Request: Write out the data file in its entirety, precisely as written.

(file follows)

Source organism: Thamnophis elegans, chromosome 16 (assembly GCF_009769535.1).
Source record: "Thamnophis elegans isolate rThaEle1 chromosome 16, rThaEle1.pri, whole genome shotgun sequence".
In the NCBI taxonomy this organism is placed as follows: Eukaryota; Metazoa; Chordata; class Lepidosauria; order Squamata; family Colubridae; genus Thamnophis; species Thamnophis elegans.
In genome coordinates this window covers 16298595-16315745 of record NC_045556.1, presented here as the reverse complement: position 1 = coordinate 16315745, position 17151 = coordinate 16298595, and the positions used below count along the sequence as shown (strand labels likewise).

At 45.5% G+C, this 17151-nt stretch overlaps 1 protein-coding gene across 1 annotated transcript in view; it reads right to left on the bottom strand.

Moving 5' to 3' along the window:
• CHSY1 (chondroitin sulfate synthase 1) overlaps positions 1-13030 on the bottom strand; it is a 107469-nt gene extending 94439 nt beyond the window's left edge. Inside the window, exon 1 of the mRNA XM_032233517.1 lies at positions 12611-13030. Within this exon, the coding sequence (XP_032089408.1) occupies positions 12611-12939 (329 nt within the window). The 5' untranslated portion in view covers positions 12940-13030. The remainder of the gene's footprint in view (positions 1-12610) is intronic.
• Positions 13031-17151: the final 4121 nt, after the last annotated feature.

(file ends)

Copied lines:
Source organism: Thamnophis elegans, chromosome 16 (assembly GCF_009769535.1).
Source record: "Thamnophis elegans isolate rThaEle1 chromosome 16, rThaEle1.pri, whole genome shotgun sequence".
In the NCBI taxonomy this organism is placed as follows: Eukaryota; Metazoa; Chordata; class Lepidosauria; order Squamata; family Colubridae; genus Thamnophis; species Thamnophis elegans.
In genome coordinates this window covers 16298595-16315745 of record NC_045556.1, presented here as the reverse complement: position 1 = coordinate 16315745, position 17151 = coordinate 16298595, and the positions used below count along the sequence as shown (strand labels likewise).

At 45.5% G+C, this 17151-nt stretch overlaps 1 protein-coding gene across 1 annotated transcript in view; it reads right to left on the bottom strand.

Moving 5' to 3' along the window:
• CHSY1 (chondroitin sulfate synthase 1) overlaps positions 1-13030 on the bottom strand; it is a 107469-nt gene extending 94439 nt beyond the window's left edge. Inside the window, exon 1 of the mRNA XM_032233517.1 lies at positions 12611-13030. Within this exon, the coding sequence (XP_032089408.1) occupies positions 12611-12939 (329 nt within the window). The 5' untranslated portion in view covers positions 12940-13030. The remainder of the gene's footprint in view (positions 1-12610) is intronic.
• Positions 13031-17151: the final 4121 nt, after the last annotated feature.